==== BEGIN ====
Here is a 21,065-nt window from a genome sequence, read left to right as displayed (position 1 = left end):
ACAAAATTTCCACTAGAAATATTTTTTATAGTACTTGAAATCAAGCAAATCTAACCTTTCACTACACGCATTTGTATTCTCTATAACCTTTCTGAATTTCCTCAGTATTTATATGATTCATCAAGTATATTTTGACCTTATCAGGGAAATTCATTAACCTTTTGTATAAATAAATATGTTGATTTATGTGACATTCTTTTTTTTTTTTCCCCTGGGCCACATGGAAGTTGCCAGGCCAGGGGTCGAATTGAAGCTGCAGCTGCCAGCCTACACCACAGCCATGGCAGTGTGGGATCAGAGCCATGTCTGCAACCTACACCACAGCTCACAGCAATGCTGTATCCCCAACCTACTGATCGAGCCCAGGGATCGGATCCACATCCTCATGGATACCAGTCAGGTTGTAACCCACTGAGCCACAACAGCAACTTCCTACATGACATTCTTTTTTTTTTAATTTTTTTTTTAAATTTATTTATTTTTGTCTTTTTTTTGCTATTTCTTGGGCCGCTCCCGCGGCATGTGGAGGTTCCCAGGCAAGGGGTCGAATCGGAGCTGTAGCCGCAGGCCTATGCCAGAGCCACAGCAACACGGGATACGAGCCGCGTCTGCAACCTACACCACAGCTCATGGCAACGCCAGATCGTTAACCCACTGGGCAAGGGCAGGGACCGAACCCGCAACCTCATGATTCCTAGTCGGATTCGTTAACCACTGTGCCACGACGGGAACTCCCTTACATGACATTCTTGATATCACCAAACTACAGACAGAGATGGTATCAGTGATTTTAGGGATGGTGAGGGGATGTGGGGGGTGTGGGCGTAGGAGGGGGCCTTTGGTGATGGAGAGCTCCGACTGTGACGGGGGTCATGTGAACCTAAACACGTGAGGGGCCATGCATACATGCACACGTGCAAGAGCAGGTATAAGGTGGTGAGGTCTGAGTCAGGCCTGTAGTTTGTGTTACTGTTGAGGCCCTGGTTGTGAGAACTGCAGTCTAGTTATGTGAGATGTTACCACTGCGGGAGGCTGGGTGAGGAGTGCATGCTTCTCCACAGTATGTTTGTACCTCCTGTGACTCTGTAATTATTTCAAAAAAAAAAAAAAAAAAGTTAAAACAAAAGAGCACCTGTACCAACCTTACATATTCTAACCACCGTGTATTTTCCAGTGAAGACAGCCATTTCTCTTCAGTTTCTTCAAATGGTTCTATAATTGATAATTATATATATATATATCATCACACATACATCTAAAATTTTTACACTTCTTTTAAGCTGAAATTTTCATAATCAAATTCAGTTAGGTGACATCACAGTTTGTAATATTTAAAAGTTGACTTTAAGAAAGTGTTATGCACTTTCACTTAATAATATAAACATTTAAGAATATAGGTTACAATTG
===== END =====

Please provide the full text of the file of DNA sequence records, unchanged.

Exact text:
Here is a 21,065-nt window from a genome sequence, read left to right as displayed (position 1 = left end):
ACAAAATTTCCACTAGAAATATTTTTTATAGTACTTGAAATCAAGCAAATCTAACCTTTCACTACACGCATTTGTATTCTCTATAACCTTTCTGAATTTCCTCAGTATTTATATGATTCATCAAGTATATTTTGACCTTATCAGGGAAATTCATTAACCTTTTGTATAAATAAATATGTTGATTTATGTGACATTCTTTTTTTTTTTTCCCCTGGGCCACATGGAAGTTGCCAGGCCAGGGGTCGAATTGAAGCTGCAGCTGCCAGCCTACACCACAGCCATGGCAGTGTGGGATCAGAGCCATGTCTGCAACCTACACCACAGCTCACAGCAATGCTGTATCCCCAACCTACTGATCGAGCCCAGGGATCGGATCCACATCCTCATGGATACCAGTCAGGTTGTAACCCACTGAGCCACAACAGCAACTTCCTACATGACATTCTTTTTTTTTTAATTTTTTTTTTAAATTTATTTATTTTTGTCTTTTTTTTGCTATTTCTTGGGCCGCTCCCGCGGCATGTGGAGGTTCCCAGGCAAGGGGTCGAATCGGAGCTGTAGCCGCAGGCCTATGCCAGAGCCACAGCAACACGGGATACGAGCCGCGTCTGCAACCTACACCACAGCTCATGGCAACGCCAGATCGTTAACCCACTGGGCAAGGGCAGGGACCGAACCCGCAACCTCATGATTCCTAGTCGGATTCGTTAACCACTGTGCCACGACGGGAACTCCCTTACATGACATTCTTGATATCACCAAACTACAGACAGAGATGGTATCAGTGATTTTAGGGATGGTGAGGGGATGTGGGGGGTGTGGGCGTAGGAGGGGGCCTTTGGTGATGGAGAGCTCCGACTGTGACGGGGGTCATGTGAACCTAAACACGTGAGGGGCCATGCATACATGCACACGTGCAAGAGCAGGTATAAGGTGGTGAGGTCTGAGTCAGGCCTGTAGTTTGTGTTACTGTTGAGGCCCTGGTTGTGAGAACTGCAGTCTAGTTATGTGAGATGTTACCACTGCGGGAGGCTGGGTGAGGAGTGCATGCTTCTCCACAGTATGTTTGTACCTCCTGTGACTCTGTAATTATTTCAAAAAAAAAAAAAAAAAAGTTAAAACAAAAGAGCACCTGTACCAACCTTACATATTCTAACCACCGTGTATTTTCCAGTGAAGACAGCCATTTCTCTTCAGTTTCTTCAAATGGTTCTATAATTGATAATTATATATATATATATCATCACACATACATCTAAAATTTTTACACTTCTTTTAAGCTGAAATTTTCATAATCAAATTCAGTTAGGTGACATCACAGTTTGTAATATTTAAAAGTTGACTTTAAGAAAGTGTTATGCACTTTCACTTAATAATATAAACATTTAAGAATATAGGTTACAATTG